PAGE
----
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I work in the professional referral business. I spend a lot of time talking to advisors and investors who are seeking financial advice.

Advisors underestimate how intimidating they are. It made sense for Boomers to browse their social circle and choose the most authoritative, established-looking advisor and to trust him implicitly (until fairly recently, it was going to be a guy about 93% of the time).

But Generation X and Millennials have a different approach to hiring a financial professional. They’re frustrated that they can’t find in-depth knowledge, much less reviews, on the advisors in their area. The regulatory environment that advisors are facing necessitates an information black out. That’s unfortunate but can’t be helped. Beyond that obstacle, people in their 30s through their mid-50s are looking for something different in an investment advisor than their parents were.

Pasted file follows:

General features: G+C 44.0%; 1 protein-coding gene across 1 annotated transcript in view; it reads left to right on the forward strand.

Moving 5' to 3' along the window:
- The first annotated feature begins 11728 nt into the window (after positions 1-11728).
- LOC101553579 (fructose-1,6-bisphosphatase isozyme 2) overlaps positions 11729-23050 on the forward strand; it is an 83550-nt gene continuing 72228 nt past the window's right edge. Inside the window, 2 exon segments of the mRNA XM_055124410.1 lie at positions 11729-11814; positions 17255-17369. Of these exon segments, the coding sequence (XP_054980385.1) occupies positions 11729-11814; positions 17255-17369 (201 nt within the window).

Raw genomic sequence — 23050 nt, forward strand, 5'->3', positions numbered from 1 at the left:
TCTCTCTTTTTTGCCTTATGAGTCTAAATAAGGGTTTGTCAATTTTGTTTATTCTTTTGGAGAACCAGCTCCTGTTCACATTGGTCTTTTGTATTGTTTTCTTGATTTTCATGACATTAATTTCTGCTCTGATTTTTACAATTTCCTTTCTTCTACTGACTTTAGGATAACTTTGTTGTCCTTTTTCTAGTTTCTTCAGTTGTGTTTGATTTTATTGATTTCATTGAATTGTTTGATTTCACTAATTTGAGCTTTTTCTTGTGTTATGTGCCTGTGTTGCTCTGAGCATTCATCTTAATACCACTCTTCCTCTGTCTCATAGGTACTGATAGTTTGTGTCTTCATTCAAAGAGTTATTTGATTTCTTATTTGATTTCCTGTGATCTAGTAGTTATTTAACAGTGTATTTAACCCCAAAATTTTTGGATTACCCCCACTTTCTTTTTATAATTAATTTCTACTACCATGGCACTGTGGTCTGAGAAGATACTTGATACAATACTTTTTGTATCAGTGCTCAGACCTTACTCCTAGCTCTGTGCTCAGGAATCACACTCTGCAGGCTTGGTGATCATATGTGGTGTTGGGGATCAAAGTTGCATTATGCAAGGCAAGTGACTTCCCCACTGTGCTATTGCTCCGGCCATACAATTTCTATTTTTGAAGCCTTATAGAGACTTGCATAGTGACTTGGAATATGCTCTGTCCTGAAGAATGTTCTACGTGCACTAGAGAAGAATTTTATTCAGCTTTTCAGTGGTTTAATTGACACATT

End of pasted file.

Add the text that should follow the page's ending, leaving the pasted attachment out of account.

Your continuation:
For these investors, intimidation is not an endorsement; it’s a liability. They have a different view of authority than the generations before them and they’re concerned that an air of respectability and membership in the “establishment” is indicative of a lack of candor and sincerity. They seek connection and they don’t appreciate directives.

When investors contact me, I ask them about their previous experiences with advisors. Aside from the usual complaints about a personality mismatch, the most common reasons I hear for clients leaving a practice are that they didn’t listen to me or hear me, and they used industry jargon and weren’t interested in explaining the vocabulary.